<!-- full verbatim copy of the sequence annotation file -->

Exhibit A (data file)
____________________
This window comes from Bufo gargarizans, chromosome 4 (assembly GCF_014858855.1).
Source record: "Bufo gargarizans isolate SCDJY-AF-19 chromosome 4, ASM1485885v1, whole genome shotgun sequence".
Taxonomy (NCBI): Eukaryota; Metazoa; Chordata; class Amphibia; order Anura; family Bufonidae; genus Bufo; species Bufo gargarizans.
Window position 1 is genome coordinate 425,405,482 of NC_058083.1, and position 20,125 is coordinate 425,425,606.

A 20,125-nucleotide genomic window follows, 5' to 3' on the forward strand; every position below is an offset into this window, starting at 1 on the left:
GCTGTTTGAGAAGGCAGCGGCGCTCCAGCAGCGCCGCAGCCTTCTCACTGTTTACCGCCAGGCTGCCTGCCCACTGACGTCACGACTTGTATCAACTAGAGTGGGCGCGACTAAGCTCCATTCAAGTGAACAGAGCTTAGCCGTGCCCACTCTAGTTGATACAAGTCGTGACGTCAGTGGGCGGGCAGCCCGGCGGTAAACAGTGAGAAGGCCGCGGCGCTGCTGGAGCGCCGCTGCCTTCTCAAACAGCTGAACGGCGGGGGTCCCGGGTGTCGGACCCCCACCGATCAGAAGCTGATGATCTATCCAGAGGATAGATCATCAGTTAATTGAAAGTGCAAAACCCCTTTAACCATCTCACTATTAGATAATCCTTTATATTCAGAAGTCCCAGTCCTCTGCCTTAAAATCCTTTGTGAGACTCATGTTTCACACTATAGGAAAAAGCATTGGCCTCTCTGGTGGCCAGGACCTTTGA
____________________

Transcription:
This window comes from Bufo gargarizans, chromosome 4 (assembly GCF_014858855.1).
Source record: "Bufo gargarizans isolate SCDJY-AF-19 chromosome 4, ASM1485885v1, whole genome shotgun sequence".
Taxonomy (NCBI): Eukaryota; Metazoa; Chordata; class Amphibia; order Anura; family Bufonidae; genus Bufo; species Bufo gargarizans.
Window position 1 is genome coordinate 425,405,482 of NC_058083.1, and position 20,125 is coordinate 425,425,606.

A 20,125-nucleotide genomic window follows, 5' to 3' on the forward strand; every position below is an offset into this window, starting at 1 on the left:
GCTGTTTGAGAAGGCAGCGGCGCTCCAGCAGCGCCGCAGCCTTCTCACTGTTTACCGCCAGGCTGCCTGCCCACTGACGTCACGACTTGTATCAACTAGAGTGGGCGCGACTAAGCTCCATTCAAGTGAACAGAGCTTAGCCGTGCCCACTCTAGTTGATACAAGTCGTGACGTCAGTGGGCGGGCAGCCCGGCGGTAAACAGTGAGAAGGCCGCGGCGCTGCTGGAGCGCCGCTGCCTTCTCAAACAGCTGAACGGCGGGGGTCCCGGGTGTCGGACCCCCACCGATCAGAAGCTGATGATCTATCCAGAGGATAGATCATCAGTTAATTGAAAGTGCAAAACCCCTTTAACCATCTCACTATTAGATAATCCTTTATATTCAGAAGTCCCAGTCCTCTGCCTTAAAATCCTTTGTGAGACTCATGTTTCACACTATAGGAAAAAGCATTGGCCTCTCTGGTGGCCAGGACCTTTGA